Gerry Canavan

the smartest kid on earth

Posts Tagged ‘cars

Taking a Break from All Your Thursdays Sure Would Help a Lot

leave a comment »

* Building the God Machine: Google is restructuring to put machine learning at the core of all it does.

Will Robocars Kick Humans Off City Streets? Your Self-Driving Car Will Be Programmed to Kill You—Deal With It.

* More on Game of Thrones‘s plot problems: Game of Thrones’ “Battle of the Bastards” looked great, but it didn’t make any damn sense. This time the big problem is Ramsey Bolton as Republic serial villain.

There Is No Left Brexit.

How Not to Study Donald Trump.

‘Not Guilty’ Verdict in the Death of Freddie Gray. From the reporting this one sounds like it was always going to be a hard sell.

Surprise poll: Clinton leads Trump in Arizona. Should Clinton Be More Concerned About Pennsylvania?

The congressional sit-in was not just cynical political theater — it was for a deeply reactionary cause. The Democrats Are Boldly Fighting For a Bad, Stupid Bill. The Use of Error-Prone and Unfair Watchlists Is Not the Way to Regulate Guns in America.

* How Democrats mounted their guns sit-in.

* Four months as a private prison guard.

The U.S. Supreme Court on Thursday upheld a race-conscious admissions policy at the University of Texas at Austin, putting an apparent end to one of the most closely watched cases in higher education.

The Death Penalty Case Where Prosecutors Wrote the Judge’s ‘Opinion.’

How to Prepare Professors Who Thought They’d Never Teach Online.

The Clintons Have a For-Profit College Problem Of Their Own.

* Racial Literacy as a Professor’s Responsibility.

Renters Are Making More, And Landlords Get It All.

* “After being roofied twice, I realized I didn’t always know who was watching me. And how dangerous that is.”

Senate Confirms First-Ever Native American Woman As Federal Judge. I should know better than to be surprised by first-evers at this point.

The strange and conflicting world views of Silicon Valley billionaire Peter Thiel.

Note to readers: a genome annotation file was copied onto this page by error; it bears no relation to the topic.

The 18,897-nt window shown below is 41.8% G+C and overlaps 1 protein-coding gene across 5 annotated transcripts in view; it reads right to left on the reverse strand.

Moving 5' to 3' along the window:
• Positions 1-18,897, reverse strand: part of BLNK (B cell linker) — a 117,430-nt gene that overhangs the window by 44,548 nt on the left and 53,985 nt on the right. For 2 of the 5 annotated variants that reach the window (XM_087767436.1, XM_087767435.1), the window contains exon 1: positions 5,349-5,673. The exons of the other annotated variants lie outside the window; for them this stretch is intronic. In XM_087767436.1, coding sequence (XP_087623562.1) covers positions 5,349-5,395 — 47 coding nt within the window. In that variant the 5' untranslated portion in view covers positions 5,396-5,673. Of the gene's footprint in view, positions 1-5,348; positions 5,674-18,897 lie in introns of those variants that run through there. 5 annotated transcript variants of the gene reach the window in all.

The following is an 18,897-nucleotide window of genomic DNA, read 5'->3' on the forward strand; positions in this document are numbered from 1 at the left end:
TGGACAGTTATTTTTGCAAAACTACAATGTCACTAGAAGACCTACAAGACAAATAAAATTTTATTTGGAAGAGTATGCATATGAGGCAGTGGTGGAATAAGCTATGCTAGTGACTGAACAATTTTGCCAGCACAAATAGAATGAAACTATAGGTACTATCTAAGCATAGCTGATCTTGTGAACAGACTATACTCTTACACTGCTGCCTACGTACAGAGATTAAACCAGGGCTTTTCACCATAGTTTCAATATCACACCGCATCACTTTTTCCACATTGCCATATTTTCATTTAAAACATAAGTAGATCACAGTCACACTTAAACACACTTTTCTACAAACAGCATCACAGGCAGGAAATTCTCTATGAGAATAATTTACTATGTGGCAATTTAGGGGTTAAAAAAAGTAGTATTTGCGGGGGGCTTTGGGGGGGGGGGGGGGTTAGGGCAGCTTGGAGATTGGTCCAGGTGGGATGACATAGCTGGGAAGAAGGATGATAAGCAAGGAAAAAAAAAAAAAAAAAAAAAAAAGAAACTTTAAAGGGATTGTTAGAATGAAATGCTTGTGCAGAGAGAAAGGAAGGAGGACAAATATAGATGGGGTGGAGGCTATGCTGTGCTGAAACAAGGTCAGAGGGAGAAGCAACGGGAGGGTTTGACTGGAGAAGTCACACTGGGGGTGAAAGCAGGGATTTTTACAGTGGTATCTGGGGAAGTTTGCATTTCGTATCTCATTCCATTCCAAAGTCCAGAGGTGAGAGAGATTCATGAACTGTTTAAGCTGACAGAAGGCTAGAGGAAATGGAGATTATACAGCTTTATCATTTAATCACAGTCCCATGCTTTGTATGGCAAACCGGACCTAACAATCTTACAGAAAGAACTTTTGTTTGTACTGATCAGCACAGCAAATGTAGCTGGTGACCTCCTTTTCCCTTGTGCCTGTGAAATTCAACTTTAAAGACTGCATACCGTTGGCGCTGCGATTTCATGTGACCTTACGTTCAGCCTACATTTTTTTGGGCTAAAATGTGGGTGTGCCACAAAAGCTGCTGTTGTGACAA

Uber data suggests that drivers overall in three major U.S. markets — Denver, Detroit, and Houston — earned less than $13.25 an hour after expenses in late 2015, according to calculations based on more than a million trips.

* True facts: Why Bubba Ho-Tep May Be the Most Perfect B-Movie Ever Made.

* “You’re Not Worried Nearly Enough about China.”

* A Young Athlete’s World of Pain, and Where It Led: Kosta Karageorge, an Ohio State wrestler and football
player who hid concussion symptoms because he felt it was the manly thing to do, killed himself in 2014.

* New Star Trek Fan Film Guidelines Limit Productions To Half-Hour Concepts. Teasing the new Star Trek series: one story over thirteen episodes.

* Oh Man, Bad Plan, No Canal: Panama.

* And if you want a vision of the future.

Big Tuesday Links!

leave a comment »

* Sadly always relevant: How the Media Inspires Mass Shooters. So There’s Just Been a Mass Shooting. I bought an AR-15 semi-automatic rifle in Philly in 7 minutes.

Since, in fact, we lack the ability to realise even a single one of these demands in the foreseeable future, and since all other apparent solutions are unavailing, the unwelcome thought begins to insinuate itself — we are going to live in a world with Daesh and its massacres no matter what we do.

* Presenting The Bee. Exciting new “Beyond Criticism” project from Lili Loofbourow.